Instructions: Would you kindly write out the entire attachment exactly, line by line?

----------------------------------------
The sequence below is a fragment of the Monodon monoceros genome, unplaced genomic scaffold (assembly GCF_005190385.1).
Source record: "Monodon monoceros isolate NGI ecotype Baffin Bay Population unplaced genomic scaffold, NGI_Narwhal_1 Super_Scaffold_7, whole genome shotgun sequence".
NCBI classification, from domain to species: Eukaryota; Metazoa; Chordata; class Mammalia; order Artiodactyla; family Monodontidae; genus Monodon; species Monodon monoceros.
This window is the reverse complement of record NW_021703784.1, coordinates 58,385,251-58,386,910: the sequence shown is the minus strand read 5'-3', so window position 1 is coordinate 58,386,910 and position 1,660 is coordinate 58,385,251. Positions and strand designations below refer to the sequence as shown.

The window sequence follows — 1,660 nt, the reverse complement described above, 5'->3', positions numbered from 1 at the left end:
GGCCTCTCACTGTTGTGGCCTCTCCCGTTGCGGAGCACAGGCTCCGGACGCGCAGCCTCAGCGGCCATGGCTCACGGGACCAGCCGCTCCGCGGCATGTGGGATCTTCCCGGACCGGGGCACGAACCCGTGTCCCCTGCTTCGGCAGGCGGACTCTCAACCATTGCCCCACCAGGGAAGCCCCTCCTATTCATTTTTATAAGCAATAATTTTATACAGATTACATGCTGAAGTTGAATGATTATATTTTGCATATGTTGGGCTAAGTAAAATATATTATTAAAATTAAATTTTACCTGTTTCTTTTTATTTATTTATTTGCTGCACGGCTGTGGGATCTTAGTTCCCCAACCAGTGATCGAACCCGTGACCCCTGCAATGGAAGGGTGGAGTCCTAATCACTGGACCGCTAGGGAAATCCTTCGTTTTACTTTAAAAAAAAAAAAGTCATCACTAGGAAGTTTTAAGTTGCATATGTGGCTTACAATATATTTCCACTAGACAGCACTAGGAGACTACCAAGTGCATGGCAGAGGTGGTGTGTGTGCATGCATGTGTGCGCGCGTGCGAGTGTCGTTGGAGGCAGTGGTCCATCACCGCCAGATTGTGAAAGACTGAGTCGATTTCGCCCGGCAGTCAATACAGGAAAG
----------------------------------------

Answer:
The sequence below is a fragment of the Monodon monoceros genome, unplaced genomic scaffold (assembly GCF_005190385.1).
Source record: "Monodon monoceros isolate NGI ecotype Baffin Bay Population unplaced genomic scaffold, NGI_Narwhal_1 Super_Scaffold_7, whole genome shotgun sequence".
NCBI classification, from domain to species: Eukaryota; Metazoa; Chordata; class Mammalia; order Artiodactyla; family Monodontidae; genus Monodon; species Monodon monoceros.
This window is the reverse complement of record NW_021703784.1, coordinates 58,385,251-58,386,910: the sequence shown is the minus strand read 5'-3', so window position 1 is coordinate 58,386,910 and position 1,660 is coordinate 58,385,251. Positions and strand designations below refer to the sequence as shown.

The window sequence follows — 1,660 nt, the reverse complement described above, 5'->3', positions numbered from 1 at the left end:
GGCCTCTCACTGTTGTGGCCTCTCCCGTTGCGGAGCACAGGCTCCGGACGCGCAGCCTCAGCGGCCATGGCTCACGGGACCAGCCGCTCCGCGGCATGTGGGATCTTCCCGGACCGGGGCACGAACCCGTGTCCCCTGCTTCGGCAGGCGGACTCTCAACCATTGCCCCACCAGGGAAGCCCCTCCTATTCATTTTTATAAGCAATAATTTTATACAGATTACATGCTGAAGTTGAATGATTATATTTTGCATATGTTGGGCTAAGTAAAATATATTATTAAAATTAAATTTTACCTGTTTCTTTTTATTTATTTATTTGCTGCACGGCTGTGGGATCTTAGTTCCCCAACCAGTGATCGAACCCGTGACCCCTGCAATGGAAGGGTGGAGTCCTAATCACTGGACCGCTAGGGAAATCCTTCGTTTTACTTTAAAAAAAAAAAAGTCATCACTAGGAAGTTTTAAGTTGCATATGTGGCTTACAATATATTTCCACTAGACAGCACTAGGAGACTACCAAGTGCATGGCAGAGGTGGTGTGTGTGCATGCATGTGTGCGCGCGTGCGAGTGTCGTTGGAGGCAGTGGTCCATCACCGCCAGATTGTGAAAGACTGAGTCGATTTCGCCCGGCAGTCAATACAGGAAAG